-       Debbie Joslin (Alaska), who wishes to ban mention of homosexuals in schools and anti-bullying measures since increased tolerance would “foster confusion in the minds of our children.”
-       Ada Fisher (North Carolina), who was outraged when Obama and Clinton endorsed marriage equality, suggesting that it showed a lack of respect for straight people, and that her opposition was motivated partially by concern for black families (right …).  


Why don’t people know the statistics Agema cites? Well, Agema got them from the FRC, Frank Joseph  and Paul Cameron (an extremist and activist who poses as a researcher) and similar sources, so no – there isn’t the faintest trace of methodologically sound research behind them. Surprised?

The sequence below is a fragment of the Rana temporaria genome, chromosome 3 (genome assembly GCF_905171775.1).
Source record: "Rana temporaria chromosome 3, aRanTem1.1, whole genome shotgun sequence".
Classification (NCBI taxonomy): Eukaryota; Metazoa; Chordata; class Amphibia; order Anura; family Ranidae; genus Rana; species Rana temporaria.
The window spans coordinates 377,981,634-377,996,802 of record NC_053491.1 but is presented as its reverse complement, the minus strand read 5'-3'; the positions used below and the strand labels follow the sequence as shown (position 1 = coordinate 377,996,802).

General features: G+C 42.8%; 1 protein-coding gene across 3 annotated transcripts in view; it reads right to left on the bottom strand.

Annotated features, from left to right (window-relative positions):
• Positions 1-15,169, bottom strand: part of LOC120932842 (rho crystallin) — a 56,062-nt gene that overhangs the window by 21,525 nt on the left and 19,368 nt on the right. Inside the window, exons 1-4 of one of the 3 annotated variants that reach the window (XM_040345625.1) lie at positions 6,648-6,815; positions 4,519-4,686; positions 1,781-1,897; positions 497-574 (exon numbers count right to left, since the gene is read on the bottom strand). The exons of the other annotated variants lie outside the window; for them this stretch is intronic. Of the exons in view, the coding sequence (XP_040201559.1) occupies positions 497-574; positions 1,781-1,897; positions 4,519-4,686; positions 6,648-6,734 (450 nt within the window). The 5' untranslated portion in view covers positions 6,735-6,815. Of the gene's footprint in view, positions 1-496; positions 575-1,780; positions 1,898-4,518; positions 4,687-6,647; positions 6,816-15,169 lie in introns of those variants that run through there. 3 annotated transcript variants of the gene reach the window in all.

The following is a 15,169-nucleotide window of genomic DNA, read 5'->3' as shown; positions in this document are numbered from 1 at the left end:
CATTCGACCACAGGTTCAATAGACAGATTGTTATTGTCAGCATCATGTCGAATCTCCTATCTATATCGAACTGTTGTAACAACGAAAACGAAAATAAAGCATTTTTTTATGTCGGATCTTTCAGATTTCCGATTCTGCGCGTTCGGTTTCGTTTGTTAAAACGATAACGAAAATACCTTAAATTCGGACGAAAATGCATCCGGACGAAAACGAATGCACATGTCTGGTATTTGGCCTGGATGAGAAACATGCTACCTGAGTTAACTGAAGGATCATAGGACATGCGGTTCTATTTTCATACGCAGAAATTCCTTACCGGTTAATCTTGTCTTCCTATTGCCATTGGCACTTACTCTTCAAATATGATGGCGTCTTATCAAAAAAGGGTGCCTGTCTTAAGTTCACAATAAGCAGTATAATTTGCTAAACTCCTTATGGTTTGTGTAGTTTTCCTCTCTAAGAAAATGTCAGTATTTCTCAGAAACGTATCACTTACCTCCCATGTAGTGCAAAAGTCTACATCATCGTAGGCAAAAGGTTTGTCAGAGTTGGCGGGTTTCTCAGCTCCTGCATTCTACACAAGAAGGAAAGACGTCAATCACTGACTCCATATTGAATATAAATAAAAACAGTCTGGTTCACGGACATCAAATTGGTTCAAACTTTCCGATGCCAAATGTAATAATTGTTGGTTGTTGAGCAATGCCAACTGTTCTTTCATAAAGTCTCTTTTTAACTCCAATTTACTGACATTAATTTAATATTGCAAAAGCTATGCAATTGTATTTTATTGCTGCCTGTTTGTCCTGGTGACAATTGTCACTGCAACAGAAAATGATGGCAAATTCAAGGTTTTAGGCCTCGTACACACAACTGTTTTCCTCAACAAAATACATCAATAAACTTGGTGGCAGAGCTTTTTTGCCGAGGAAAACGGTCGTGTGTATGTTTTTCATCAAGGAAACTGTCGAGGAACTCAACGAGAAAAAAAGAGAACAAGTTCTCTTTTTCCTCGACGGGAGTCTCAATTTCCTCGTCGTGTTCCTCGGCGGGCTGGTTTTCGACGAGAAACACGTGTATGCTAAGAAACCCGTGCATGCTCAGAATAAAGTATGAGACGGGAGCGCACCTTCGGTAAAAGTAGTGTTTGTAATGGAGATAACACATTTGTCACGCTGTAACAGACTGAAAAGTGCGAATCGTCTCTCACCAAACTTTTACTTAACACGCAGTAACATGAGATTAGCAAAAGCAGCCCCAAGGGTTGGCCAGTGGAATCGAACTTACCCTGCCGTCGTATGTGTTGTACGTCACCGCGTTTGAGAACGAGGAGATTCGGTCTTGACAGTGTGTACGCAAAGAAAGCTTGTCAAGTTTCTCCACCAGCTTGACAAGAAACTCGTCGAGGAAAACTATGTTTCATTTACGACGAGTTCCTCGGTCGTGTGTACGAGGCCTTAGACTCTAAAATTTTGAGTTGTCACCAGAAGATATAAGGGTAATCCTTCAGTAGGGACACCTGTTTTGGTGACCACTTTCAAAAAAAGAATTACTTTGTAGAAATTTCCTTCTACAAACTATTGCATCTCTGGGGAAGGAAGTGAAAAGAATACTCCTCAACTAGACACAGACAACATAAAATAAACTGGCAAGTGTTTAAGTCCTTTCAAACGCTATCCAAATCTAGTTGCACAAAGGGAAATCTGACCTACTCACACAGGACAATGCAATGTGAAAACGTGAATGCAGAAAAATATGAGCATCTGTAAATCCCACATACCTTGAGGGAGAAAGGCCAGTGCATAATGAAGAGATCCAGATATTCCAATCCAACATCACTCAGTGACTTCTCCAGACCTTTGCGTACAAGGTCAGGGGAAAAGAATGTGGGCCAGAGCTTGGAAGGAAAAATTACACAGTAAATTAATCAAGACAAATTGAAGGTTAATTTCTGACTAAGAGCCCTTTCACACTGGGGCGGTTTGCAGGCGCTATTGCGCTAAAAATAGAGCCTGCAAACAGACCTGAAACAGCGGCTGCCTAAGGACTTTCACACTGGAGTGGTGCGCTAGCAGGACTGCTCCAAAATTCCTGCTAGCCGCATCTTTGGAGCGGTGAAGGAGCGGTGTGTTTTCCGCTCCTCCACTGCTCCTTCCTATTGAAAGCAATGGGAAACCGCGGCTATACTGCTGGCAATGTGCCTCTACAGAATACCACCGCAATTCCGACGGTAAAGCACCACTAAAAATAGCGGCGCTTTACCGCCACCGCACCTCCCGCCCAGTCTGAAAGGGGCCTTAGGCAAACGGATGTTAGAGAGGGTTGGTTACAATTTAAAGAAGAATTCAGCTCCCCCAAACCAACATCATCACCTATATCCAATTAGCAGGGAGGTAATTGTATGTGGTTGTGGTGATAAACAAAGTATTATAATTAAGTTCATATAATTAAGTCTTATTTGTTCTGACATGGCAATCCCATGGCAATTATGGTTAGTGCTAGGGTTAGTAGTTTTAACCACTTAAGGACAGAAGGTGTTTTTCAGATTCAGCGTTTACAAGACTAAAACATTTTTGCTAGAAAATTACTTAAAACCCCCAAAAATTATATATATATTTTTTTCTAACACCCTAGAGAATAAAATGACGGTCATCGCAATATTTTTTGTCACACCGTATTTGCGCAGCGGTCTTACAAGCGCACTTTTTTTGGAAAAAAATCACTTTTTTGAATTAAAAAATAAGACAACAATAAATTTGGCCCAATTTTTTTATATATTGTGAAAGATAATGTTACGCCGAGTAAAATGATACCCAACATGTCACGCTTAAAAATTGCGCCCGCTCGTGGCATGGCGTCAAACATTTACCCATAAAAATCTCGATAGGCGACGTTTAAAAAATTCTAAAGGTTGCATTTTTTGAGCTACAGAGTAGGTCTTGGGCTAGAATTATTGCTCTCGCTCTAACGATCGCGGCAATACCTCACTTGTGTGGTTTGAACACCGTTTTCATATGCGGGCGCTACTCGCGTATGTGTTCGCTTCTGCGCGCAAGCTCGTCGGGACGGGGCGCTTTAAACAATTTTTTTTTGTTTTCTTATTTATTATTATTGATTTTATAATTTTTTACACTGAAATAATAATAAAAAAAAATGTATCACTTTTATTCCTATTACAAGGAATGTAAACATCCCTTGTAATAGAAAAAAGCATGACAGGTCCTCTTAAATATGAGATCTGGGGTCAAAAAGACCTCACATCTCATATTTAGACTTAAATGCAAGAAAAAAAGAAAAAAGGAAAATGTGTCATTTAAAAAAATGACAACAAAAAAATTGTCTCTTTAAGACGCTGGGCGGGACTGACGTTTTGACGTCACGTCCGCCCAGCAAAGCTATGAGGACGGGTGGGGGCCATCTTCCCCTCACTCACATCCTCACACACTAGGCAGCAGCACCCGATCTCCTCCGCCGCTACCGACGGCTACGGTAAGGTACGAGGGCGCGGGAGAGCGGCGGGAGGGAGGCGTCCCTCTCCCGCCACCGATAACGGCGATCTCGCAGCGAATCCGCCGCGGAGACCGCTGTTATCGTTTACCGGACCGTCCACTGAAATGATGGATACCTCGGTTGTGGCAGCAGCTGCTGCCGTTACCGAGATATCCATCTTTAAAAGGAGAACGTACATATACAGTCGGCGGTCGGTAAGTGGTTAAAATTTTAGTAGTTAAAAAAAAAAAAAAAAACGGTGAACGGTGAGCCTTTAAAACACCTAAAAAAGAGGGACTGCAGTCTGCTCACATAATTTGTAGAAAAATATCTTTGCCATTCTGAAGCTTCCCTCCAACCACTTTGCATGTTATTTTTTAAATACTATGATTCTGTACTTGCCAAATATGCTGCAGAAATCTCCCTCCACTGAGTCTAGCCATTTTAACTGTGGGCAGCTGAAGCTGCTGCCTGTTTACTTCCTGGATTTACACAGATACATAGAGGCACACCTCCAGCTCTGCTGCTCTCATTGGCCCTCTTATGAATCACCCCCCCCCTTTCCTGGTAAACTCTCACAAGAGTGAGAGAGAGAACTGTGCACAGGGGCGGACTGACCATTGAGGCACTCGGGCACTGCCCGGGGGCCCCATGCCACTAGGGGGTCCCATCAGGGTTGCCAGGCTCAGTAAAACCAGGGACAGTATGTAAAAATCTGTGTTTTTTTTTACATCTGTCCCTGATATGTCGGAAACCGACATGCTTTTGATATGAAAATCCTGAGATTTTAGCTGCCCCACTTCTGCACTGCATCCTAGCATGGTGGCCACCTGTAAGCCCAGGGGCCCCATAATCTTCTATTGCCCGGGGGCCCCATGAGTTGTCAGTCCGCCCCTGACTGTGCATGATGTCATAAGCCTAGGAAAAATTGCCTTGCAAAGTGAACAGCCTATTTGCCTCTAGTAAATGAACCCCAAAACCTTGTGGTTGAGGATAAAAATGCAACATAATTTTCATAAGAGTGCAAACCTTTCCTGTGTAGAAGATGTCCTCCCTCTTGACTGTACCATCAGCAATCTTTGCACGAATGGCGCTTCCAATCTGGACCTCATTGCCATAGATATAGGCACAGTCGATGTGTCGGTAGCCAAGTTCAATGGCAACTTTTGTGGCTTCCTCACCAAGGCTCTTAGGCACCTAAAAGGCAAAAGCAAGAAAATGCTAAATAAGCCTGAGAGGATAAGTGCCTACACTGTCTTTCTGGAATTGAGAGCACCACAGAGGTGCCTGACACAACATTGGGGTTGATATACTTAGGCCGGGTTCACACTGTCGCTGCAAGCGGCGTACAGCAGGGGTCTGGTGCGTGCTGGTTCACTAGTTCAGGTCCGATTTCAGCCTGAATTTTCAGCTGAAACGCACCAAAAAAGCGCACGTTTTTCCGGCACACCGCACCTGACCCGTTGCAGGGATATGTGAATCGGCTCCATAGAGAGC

Although he tried to distance himself a bit from the claims later on, he repeated them in an interview was with WPIQ in Manistique, an obscure radio show that he probably thought none of his critics would listen to. And he went in with full force when talking to rabid fundamentalist Tony Perkins, arguing that gay people should be treated no differently than alcoholics, repeated his early claims, and complained that wealthy and powerful gay activists were in a conspiracy against him to suppress “the facts” and making the truth-tellers “shut up” (Perkins agreed, and added that homosexuality is “personally destructive and harmful to the society as well”). Indeed, Agema has claimed that he is fighting gay rights to save America from destruction; just “[l]ook at the Greek empire, look at the Roman empire,” which suggests that he is not too concerned with historical accuracy. He also pointed out the major and destructive repercussions legalizing gay marriage has had in “Denmark, Netherlands and Switzerland,” but didn’t go into details (that Switzerland has not legalized gay marriage is only one of the problems). “I don’t hate gay people,” said Agema; “I just think they’re trying to destroy America like they destroyed every other civilization.” Right.